Boselli takes a look back

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He was afraid of being a bust. Sunday, he'll become the first inductee into the "Pride of the Jaguars."

"It's a huge honor," Tony Boselli said. "I grew up a huge football fan. Last week, at the Redskins game, you look around at the names of the guys in their ring of honor and you think, I'm going to be one of those guys in the city in which I played."

Boselli, the Jaguars' first-ever draft choice and the best left tackle in the game for most of the years of his seven-year career, will be inducted into the Jaguars' ring of honor at halftime of Sunday's game against the New York Jets. His family, friends and several former teammates will be on hand to celebrate the occasion.

In the summer of 1995, however, he had no delusions of grandeur. Boselli's greatest concern was that he might become the next Tony Mandarich.

"Afraid, bothered, anxious to not be a bust," Boselli said of his mindset following a knee injury in the first week of the Jaguars' first training camp. It was a knee injury that would keep him out of action until the fourth game of the regular season, but ESPN went so far as to report that Boselli's knee injury was career-threatening.

Mandarich was the second pick of the 1989 draft. Boselli was the second pick of the '95 draft, the first offensive tackle to be selected that high since Mandarich.

"Everybody anointed Tony Mandarich a bust. I did not want to be a bust. When I hurt my knee, all those fears started inside me," Boselli said.

He ended the worries on a Sunday night in week four of his rookie season, when he entered the game on the Jaguars' third offensive possession, lined up across from Packers defensive end Sean Jones and whipped Jones all night as Boselli would whip every defensive end he faced for the next seven years.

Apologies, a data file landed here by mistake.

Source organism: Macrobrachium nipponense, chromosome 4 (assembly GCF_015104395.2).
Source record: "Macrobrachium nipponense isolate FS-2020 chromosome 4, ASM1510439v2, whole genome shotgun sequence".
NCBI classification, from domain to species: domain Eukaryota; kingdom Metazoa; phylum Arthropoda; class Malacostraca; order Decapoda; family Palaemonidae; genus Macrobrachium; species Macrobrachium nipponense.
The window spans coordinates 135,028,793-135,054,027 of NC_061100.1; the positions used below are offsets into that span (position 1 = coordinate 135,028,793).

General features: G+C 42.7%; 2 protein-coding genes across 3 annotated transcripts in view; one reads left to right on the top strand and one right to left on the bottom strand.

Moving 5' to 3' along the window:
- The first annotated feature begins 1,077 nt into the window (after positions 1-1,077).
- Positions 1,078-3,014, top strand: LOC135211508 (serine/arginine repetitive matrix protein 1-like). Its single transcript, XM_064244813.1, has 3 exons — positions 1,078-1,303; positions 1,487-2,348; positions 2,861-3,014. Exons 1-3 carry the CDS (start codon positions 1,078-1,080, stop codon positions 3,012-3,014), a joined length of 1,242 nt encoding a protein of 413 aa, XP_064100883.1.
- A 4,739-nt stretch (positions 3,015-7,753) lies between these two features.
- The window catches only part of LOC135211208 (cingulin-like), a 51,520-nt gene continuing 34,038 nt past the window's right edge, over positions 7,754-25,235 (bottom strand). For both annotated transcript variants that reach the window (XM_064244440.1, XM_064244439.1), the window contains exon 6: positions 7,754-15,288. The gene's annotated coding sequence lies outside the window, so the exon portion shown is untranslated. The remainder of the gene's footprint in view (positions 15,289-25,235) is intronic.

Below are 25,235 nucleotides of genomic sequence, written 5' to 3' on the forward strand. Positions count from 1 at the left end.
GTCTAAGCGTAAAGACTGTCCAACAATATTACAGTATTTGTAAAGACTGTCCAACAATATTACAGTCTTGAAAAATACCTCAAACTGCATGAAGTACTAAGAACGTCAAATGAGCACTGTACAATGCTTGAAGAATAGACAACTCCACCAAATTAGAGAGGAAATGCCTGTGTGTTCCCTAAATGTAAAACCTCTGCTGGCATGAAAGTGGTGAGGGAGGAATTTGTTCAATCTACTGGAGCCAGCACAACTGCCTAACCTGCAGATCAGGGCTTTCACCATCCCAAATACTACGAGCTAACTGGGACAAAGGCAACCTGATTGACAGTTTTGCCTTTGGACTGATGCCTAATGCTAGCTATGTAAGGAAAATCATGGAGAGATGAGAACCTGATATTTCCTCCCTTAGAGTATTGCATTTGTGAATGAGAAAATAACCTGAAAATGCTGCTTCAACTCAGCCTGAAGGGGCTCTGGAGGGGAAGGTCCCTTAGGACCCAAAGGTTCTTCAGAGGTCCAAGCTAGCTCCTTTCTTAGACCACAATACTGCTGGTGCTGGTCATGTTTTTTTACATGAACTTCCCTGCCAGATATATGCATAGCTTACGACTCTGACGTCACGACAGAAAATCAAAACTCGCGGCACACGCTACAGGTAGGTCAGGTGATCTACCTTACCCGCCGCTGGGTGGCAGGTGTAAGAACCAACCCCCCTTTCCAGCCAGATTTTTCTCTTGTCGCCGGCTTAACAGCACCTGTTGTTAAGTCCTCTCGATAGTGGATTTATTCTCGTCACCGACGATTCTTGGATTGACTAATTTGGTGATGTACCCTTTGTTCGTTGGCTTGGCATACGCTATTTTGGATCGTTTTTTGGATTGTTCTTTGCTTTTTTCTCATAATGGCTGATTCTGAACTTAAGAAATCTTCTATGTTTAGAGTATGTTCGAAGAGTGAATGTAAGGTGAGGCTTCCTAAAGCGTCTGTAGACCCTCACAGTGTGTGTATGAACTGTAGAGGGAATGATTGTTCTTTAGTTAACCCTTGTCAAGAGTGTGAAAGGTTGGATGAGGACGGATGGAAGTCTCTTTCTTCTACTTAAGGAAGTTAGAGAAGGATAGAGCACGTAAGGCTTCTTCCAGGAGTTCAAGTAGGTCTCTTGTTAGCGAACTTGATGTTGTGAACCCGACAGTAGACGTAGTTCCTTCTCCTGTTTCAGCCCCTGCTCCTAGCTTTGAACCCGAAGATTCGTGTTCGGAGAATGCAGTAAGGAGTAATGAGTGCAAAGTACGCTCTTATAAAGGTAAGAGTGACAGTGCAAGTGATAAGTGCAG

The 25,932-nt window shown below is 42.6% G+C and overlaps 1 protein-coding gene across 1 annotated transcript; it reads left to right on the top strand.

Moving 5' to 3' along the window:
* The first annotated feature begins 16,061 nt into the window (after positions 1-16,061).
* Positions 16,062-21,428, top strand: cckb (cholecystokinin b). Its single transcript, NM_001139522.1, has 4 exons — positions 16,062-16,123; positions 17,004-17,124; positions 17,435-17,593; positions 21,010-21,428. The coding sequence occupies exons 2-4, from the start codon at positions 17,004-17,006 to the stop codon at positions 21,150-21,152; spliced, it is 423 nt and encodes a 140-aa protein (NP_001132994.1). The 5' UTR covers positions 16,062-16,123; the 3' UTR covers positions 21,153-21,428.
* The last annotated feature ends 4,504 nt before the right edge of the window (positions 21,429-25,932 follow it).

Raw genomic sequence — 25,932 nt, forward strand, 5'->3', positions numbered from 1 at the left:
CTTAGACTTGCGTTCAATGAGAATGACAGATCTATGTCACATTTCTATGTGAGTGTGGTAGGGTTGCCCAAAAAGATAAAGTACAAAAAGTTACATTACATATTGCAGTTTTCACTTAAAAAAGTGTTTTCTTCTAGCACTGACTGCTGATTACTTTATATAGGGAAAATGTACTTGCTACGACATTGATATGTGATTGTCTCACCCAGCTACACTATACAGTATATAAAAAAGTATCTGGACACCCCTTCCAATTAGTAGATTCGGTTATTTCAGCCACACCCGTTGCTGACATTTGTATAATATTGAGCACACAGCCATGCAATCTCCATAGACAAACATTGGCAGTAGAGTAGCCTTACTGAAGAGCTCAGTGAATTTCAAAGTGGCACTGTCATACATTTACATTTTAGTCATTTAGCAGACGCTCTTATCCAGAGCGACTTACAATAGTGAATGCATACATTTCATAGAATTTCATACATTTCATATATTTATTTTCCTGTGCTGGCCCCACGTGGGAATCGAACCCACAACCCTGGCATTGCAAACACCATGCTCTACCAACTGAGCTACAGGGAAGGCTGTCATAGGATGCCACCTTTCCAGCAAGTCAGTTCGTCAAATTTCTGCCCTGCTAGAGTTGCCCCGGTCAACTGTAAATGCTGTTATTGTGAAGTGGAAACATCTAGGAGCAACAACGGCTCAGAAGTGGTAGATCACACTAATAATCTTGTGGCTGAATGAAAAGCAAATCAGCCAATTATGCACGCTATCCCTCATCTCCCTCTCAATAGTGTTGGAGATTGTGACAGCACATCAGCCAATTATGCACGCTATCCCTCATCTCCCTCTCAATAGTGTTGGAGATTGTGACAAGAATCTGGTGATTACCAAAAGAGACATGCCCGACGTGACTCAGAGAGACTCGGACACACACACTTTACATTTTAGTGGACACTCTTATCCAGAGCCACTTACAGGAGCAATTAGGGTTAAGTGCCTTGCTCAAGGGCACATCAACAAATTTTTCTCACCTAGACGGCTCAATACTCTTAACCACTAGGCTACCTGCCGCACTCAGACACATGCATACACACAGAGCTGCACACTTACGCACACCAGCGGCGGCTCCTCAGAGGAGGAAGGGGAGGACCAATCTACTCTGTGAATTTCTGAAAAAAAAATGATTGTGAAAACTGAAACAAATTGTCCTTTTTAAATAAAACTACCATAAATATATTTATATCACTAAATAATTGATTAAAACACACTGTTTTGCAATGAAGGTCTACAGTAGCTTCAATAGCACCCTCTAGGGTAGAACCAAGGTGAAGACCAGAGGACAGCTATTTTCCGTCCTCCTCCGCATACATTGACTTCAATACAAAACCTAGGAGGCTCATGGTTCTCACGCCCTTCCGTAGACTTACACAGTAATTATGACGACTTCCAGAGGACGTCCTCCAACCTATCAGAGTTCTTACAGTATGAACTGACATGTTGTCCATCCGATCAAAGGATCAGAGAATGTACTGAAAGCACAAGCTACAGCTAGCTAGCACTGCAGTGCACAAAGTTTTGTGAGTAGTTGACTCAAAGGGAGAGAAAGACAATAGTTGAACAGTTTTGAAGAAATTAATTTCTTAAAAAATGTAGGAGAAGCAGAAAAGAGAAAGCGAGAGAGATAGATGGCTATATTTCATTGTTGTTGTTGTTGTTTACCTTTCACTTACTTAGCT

"I was THE pick and I was missing all that (training camp) and I was anxious," Boselli said.

Almost as anxious as he was a season later, for the Jaguars' first-ever playoff game, in Buffalo, where Boselli would be face to face with Bills defensive end Bruce Smith, the NFL's 1996 defensive player of the year.

"I was scared to death going into the game that I was going to get embarrassed. I remember watching tape … no one blocked him," Boselli said of Smith.

Boselli blocked him. He blocked him all day and the Jaguars began their Cinderella playoff run by beating the Bills and ending what had been a playoff dynasty.

It was his coming-out party. The telecast of that game celebrated Boselli as the game's best young offensive tackle.

"Everybody thought I dominated him. Did I dominate him? No, I blocked him. In later years I got after him more physically. I just wanted to make sure we didn't lose the game," Boselli said.

The Jaguars scored the greatest upset in playoff history the following week and cruised into the AFC title game in New England as the conference's young team on the rise. The Carolina Panthers were the NFC's version, as both '95 expansion teams found themselves in their respective conference title games.

New England beat the Jaguars, however, as safety Willie Clay ended the Jaguars' attempt to send the game into overtime by intercepting a Mark Brunell pass in the end zone.